South Africa, faced with strong international condemnation and a warning from the Angolan government that a major clash with its forces was imminent, announced tonight that it is withdrawing its troops from southern Angola.

Gen. Constand Viljoen, chief of the South African Defense Force, said his unit of about 500 men had completed its preemptive strike against Namibian insurgents who were operating inside Angola and allegedly planning strikes into the South African-controlled territory of Namibia. Viljoen said his forces would pull back to bases in Namibia "before the end of the weekend."

He made no mention of an earlier Angolan Defense Ministry statement charging that South African forces had penetrated 150 miles into Angola and were preparing to confront Angolan soldiers advancing on Jamba, the military headquarters of Jonas Savimbi's antigovernment Union for the Total Independence of Angola (UNITA). Savimbi's forces have been battling the Marxist government of Angola for 10 years.

In a further sign of deteriorating relations between white-ruled South Africa and its black neighbors, top South African and Mozambican officials met urgently today to discuss new allegations that the Pretoria government has violated the nonaggression pact between the two nations by aiding Mozambican rebels.

South African officials acknowledged some of the activities charged by Mozambique but played down their significance, countering with charges that rebels seeking the overthrow of white-minority rule in South Africa still are operating from Mozambican territory in violation of the accord.

The partial acknowledgment of Mozambique's charges comes at an embarrassing time for the Botha government, as Mozambican President Samora Machel met in the White House today with President Reagan.

The South African raid into Angola, which began Monday, has prompted widespread western protest, including some of the strongest statements to date from the Reagan administration accusing Pretoria of violating international law by its military operation and its continued presence in Namibia. South Africa administers Namibia despite U.N. votes revoking its mandate to do so.

The new incursion, which began only a week after the return to Pretoria of U.S. Ambassador Herman Nickel, is widely seen here as a slap at the United States following Reagan's announcement of limited economic sanctions. Analysts noted that Nickel had been recalled to Washington in June to protest South African commando operations in neighboring Botswana and Angola.

South Africa has insisted from the incursion's beginning that it was aimed at preempting an offensive by rebels of the South-West Africa Peoples Organization (SWAPO), which has been fighting a bush war from Angolan bases against South African rule in Namibia.

In his statement tonight, Viljoen said South African forces had succeeded in disrupting SWAPO supply lines and destroyed large amounts of weapons and ammunition. He said two insurgents had been killed and others had fled north. He reported no South African casualties.

The Angolan statement painted a far different picture, saying South African armored vehicles had moved within 10 miles of Mavinga, a southeastern town believed to be near Jamba, Savimbi's secret base.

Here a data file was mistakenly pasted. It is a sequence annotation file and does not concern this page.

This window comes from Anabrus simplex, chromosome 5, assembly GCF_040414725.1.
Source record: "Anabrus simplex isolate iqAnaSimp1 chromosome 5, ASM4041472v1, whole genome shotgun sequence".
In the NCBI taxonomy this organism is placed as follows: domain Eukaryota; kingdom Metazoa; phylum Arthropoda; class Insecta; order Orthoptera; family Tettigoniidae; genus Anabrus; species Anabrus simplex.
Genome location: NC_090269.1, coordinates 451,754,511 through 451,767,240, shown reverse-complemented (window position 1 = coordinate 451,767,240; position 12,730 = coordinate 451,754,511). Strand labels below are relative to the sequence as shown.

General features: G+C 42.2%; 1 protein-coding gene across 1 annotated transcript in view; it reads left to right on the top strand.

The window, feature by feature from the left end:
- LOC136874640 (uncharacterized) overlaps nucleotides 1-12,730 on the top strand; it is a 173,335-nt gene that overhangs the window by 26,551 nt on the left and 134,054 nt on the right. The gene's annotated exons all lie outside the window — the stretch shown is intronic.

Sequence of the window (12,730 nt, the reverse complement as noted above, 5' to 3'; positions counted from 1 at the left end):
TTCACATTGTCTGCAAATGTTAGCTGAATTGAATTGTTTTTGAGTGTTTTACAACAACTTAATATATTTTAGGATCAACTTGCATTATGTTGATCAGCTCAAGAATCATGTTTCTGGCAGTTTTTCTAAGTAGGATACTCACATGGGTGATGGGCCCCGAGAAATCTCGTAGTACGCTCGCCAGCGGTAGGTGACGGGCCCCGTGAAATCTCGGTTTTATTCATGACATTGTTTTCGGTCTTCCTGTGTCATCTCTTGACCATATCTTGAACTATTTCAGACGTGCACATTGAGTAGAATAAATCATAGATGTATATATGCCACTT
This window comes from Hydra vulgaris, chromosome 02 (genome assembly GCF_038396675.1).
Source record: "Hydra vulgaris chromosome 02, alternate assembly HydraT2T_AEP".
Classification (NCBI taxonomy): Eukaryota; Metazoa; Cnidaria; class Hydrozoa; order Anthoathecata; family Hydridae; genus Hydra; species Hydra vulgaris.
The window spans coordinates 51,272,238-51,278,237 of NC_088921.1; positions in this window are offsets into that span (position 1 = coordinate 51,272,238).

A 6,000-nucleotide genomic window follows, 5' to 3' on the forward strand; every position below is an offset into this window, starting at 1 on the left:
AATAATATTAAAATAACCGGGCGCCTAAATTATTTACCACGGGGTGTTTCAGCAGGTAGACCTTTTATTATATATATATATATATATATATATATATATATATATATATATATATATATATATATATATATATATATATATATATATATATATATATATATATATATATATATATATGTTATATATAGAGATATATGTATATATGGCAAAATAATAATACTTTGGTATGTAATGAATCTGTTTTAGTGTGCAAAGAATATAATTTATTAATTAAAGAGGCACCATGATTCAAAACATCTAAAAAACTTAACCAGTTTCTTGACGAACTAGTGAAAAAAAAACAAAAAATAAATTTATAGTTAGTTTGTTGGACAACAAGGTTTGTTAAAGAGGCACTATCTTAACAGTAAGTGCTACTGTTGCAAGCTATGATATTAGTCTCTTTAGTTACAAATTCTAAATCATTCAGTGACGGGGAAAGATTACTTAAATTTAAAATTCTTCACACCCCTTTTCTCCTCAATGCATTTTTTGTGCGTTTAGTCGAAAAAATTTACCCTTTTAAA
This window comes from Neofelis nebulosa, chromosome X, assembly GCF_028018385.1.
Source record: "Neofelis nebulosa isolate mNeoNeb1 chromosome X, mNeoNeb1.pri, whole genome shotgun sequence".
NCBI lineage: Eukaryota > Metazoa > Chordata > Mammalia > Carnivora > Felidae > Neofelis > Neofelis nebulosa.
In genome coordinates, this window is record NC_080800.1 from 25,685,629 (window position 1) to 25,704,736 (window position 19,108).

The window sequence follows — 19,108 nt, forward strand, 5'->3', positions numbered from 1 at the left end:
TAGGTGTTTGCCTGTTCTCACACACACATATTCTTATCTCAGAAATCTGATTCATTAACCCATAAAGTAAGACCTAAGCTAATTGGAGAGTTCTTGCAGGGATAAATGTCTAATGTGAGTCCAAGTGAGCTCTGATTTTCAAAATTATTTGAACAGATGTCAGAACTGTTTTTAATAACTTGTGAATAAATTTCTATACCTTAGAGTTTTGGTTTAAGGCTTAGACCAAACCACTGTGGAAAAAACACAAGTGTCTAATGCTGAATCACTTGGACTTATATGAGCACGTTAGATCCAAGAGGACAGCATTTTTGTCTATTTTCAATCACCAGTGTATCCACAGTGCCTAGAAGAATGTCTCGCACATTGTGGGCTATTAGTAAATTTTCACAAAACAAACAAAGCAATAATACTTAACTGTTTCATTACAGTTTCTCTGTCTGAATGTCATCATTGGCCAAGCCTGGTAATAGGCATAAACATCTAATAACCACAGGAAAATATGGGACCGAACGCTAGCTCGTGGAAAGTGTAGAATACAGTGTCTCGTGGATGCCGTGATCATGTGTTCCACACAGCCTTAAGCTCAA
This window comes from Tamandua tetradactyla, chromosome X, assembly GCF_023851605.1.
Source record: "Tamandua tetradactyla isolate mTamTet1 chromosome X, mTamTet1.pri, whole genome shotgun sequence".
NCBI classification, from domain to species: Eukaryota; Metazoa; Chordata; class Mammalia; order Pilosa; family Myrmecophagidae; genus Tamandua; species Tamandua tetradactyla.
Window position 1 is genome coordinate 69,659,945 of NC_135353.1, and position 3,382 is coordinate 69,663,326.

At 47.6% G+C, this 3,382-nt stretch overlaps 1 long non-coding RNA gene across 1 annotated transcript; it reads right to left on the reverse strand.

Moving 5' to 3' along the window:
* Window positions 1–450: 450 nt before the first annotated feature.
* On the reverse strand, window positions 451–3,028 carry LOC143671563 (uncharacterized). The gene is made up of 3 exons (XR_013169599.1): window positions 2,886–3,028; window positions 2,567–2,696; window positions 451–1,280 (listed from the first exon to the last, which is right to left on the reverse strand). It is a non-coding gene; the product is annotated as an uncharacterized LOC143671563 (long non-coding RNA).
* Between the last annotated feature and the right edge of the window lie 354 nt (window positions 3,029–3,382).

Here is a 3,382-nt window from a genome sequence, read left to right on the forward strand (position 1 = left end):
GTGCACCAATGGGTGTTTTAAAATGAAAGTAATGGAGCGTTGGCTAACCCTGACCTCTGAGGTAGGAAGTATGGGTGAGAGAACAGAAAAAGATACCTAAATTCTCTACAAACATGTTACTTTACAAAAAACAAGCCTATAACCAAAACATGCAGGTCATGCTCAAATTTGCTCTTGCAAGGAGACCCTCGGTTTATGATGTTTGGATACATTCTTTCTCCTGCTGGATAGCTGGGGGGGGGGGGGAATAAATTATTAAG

Angola said South African forces, with troop carriers, artillery and grenade launchers, were "ready to be brought into combat against our troops operating in that direction." It said the operation was "aimed purely and simply at saving UNITA," which has been under attack by Angolan forces.

Despite denials, South Africa long has supported Savimbi's forces with arms and other supplies. The Angolan offensive appeared designed to cut off UNITA's supply lines to Namibia. A South African medic attached to UNITA was reported killed over the weekend in a skirmish with Angolan forces.

Angola also said South African air raids had killed six Angolan troops and injured 25 earlier this week. A South African military spokesman would not comment on the Angolan statement.

Meanwhile, Foreign Minister Roelof F. (Pik) Botha and Defense Minister Magnus Malan flew to Komatipoort, scene of the signing last year of the nonaggression pact with Mozambique, for emergency talks with Mozambican officials following new allegations of South African military support for the Mozambique National Resistance movement, which is fighting the Marxist government there.

Botha has confirmed that on Monday Machel presented him with documentary accounts of South African Air Force flights and supply drops of weapons, ammunition, blankets, radios and compasses to the rebel field headquarters in Gorongoza, as well as secret visits to the rebel base by Deputy Information Minister Louis Nel.

He said Machel characterized the activities as "more than a breach" of the accord and told Botha that the joint commission set up to monitor the pact should be suspended.

The accounts were in documents captured recently when a joint Zimbabwean-Mozambican force overran the Gorongoza base in Sofala Province, according to Mozambique. They included a diary with dates and details of supply drops and meetings between rebel leaders and South African officials.

Botha told reporters that the allegations were "technically" correct but denied that his government's actions had violated the accord.

He said South Africa had flown a "limited quantity" of arms to Gorongoza in August to protect South Africans building an airstrip there to monitor a proposed cease-fire between Mozambique and the rebels. He said further "humanitarian assistance," including money, medicine and gasoline, had been given the rebels.

Botha said tonight that he had given Mozambique an explanation and also had "conveyed details about the presence of African National Congress members in Mozambique." He did not elaborate. The removal from Mozambique of agents of the main rebel movement fighting white rule in South Africa was a prime objective of the pact.